Updated: Apr 4
When considering sexual assault in Mississippi, many issues need to be examined:
What type of response do we provide for victims when they present to a hospital after being sexually assaulted?
Have our tools changed and/or improved with new technology?
What chance does a victim have to receive justice in MS court system?
How do we measure success?
The Center for Violence Prevention operates a sexual assault crisis center, as well as the Bridge Forensic Clinic, and our staff responds to an average of 120 victims per year within our 10-county service area. Through this involvement, we have discovered the dangerous lack of Sexual Assault Nurse Examiners across the state. The fact is that very few hospitals maintain a trained SANE in their emergency rooms to provide this exam. Due to that fact, most victims do not have the opportunity to preserve any DNA evidence found on their bodies that could help find and prosecute the offender.
As part of the efforts by the Bridge Forensic Clinic, a committee was formed to update the Mississippi kit, which was 15 years old and woefully outdated. This update is in progress and, once complete, will trigger the use of new forensic tools at the Mississippi Forensic Laboratory. This lab is run by some impressive forensic experts and does a good job for our state, but could do more if properly funded.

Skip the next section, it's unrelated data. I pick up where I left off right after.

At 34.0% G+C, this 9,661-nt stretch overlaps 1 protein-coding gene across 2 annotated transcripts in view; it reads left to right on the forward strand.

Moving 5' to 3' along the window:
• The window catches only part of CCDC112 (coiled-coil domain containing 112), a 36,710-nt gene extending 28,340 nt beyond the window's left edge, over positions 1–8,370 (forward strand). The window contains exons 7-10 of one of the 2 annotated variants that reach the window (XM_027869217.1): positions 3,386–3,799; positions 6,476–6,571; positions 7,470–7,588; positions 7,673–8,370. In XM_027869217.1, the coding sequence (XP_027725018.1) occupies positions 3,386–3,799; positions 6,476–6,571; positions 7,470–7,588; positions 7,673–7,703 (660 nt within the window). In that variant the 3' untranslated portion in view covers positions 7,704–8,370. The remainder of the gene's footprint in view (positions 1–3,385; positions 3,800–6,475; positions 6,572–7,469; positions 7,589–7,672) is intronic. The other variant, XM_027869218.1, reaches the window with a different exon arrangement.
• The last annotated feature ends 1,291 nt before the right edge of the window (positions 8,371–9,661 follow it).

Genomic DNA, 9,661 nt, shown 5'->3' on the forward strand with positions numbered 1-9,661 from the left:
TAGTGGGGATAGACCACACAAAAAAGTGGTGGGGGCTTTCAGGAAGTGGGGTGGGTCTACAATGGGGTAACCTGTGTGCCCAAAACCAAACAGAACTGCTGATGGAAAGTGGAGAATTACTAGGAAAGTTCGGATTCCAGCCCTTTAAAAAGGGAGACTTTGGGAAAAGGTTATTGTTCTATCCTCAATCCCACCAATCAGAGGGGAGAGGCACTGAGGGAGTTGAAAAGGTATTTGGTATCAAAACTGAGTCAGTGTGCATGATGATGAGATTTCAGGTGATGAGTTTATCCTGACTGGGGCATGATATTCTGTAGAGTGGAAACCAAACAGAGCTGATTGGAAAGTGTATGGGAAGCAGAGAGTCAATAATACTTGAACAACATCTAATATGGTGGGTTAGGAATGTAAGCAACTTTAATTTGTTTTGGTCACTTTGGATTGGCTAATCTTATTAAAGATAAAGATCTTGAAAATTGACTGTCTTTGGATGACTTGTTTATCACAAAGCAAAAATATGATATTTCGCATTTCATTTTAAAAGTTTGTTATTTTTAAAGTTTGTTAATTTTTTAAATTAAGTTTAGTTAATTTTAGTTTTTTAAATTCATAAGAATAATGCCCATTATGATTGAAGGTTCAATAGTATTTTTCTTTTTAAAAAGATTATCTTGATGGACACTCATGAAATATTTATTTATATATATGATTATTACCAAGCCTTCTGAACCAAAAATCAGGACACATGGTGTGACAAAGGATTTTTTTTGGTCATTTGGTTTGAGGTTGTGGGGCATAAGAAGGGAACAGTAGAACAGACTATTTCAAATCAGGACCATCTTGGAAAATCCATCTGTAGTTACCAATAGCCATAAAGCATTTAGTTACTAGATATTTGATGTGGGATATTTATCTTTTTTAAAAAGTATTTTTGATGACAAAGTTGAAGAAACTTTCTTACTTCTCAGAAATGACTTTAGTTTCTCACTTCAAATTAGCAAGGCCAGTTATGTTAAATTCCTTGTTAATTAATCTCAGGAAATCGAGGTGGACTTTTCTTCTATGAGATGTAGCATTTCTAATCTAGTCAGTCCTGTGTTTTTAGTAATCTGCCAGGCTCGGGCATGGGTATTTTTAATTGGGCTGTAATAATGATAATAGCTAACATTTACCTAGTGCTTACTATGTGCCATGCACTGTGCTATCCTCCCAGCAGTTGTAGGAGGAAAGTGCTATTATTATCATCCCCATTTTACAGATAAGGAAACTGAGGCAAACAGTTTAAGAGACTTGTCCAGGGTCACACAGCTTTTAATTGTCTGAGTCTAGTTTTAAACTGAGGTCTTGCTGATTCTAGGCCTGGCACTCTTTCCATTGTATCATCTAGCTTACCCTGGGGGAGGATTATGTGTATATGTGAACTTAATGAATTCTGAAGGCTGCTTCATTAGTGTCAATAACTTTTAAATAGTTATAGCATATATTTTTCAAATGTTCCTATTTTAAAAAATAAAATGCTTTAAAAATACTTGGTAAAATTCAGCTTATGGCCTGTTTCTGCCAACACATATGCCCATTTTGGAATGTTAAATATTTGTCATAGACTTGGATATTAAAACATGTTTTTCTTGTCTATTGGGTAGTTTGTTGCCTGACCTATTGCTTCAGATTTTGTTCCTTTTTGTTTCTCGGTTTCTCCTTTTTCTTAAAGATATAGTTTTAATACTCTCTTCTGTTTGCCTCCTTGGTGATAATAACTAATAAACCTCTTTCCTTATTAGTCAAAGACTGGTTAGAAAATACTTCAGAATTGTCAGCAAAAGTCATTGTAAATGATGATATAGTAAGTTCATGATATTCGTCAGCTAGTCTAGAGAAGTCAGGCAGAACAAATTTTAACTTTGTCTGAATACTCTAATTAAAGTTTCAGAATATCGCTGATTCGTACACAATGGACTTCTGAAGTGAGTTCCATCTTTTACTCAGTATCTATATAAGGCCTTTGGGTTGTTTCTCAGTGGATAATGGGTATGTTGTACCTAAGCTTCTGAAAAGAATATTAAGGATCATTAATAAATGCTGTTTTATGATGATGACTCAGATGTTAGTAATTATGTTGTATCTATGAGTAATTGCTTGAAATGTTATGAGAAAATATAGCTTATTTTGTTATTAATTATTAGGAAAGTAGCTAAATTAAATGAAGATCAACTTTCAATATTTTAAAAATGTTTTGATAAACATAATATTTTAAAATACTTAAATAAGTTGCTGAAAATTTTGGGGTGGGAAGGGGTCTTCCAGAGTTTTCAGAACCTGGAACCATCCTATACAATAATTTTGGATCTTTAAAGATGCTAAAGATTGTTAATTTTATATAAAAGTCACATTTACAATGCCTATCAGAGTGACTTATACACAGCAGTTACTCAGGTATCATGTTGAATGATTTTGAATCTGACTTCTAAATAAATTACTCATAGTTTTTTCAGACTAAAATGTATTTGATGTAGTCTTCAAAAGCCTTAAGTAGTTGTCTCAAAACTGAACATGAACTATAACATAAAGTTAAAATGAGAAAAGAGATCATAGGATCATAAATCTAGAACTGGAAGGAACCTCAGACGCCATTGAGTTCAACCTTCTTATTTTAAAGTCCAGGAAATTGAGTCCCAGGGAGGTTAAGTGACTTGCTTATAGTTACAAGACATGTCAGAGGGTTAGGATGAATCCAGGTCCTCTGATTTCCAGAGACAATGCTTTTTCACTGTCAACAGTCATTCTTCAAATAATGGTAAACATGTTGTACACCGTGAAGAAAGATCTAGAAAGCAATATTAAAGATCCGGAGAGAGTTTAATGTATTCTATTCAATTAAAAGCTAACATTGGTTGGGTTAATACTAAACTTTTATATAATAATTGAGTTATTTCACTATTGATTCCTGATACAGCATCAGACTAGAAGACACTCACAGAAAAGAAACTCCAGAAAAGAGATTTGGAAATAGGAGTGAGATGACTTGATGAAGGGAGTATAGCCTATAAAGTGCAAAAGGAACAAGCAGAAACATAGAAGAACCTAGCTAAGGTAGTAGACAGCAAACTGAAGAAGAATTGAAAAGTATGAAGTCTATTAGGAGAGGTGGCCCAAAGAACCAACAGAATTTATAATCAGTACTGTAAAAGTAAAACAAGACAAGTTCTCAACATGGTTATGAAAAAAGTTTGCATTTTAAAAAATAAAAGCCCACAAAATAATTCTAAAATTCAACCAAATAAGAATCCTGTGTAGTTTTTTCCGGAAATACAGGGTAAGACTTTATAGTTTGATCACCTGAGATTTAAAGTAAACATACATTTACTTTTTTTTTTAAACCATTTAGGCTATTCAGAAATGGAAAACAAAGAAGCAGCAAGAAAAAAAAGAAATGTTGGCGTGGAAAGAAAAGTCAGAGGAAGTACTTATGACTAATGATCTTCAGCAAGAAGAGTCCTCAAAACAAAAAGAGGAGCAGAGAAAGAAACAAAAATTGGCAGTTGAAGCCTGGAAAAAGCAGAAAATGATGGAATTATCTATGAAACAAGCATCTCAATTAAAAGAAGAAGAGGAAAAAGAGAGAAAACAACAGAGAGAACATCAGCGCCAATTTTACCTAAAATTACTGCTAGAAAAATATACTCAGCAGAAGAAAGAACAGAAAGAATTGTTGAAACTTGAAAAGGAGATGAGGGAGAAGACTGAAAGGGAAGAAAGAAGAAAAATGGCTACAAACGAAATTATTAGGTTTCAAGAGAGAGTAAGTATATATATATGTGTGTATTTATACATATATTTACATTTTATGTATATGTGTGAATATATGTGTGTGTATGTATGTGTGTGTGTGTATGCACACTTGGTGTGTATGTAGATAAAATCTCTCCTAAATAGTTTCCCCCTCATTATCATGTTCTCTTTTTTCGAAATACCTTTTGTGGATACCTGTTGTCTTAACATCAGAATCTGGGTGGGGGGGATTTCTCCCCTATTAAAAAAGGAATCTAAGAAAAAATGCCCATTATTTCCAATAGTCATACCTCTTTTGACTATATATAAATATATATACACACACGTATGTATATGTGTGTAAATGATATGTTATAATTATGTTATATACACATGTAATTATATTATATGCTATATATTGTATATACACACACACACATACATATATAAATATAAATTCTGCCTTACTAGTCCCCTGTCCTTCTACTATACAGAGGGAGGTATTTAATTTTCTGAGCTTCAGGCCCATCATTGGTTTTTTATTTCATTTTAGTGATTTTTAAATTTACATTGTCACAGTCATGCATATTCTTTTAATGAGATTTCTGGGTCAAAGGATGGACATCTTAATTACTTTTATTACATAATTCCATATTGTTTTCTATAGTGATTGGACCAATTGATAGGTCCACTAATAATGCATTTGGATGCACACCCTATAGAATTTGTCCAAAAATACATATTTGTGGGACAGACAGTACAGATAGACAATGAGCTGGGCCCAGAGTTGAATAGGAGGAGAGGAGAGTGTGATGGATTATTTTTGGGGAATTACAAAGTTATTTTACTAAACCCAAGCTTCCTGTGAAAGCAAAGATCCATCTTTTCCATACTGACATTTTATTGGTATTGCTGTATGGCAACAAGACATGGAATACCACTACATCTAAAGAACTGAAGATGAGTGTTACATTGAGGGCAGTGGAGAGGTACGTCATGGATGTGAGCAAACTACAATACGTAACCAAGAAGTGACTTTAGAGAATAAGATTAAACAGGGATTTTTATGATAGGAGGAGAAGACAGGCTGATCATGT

The most discouraging issue surrounding sexual assault is the overall lack of prosecution for rape and sexual assault in Mississippi. Center for Violence Prevention compiles court statistics from across the state in order to study trends and identify gaps in services. The unfortunate reality is that only a small number of rape and sexual assault cases ever make it to trial. In fact, only 3 rape and 130 sexual assault cases went to trial in 2019. In 2018, only 56 rape and 221 sexual assault cases were adjudicated. This low number proves that these cases aren’t going to trial, which ultimately denies justice for victims and allows these predators to continue to offend.
Additionally, any good program evaluates itself and seeks to identify gaps in service. These facts stand for themselves and indicate that Mississippi has much work to do to serve victims of sexual assault and prosecute their offenders, who will most likely reoffend. Please join with us as we seek to shine a light on these problems. Mississippians deserve to be protected from sexual offenders, so we must work together to identify victims and prosecute their offenders.
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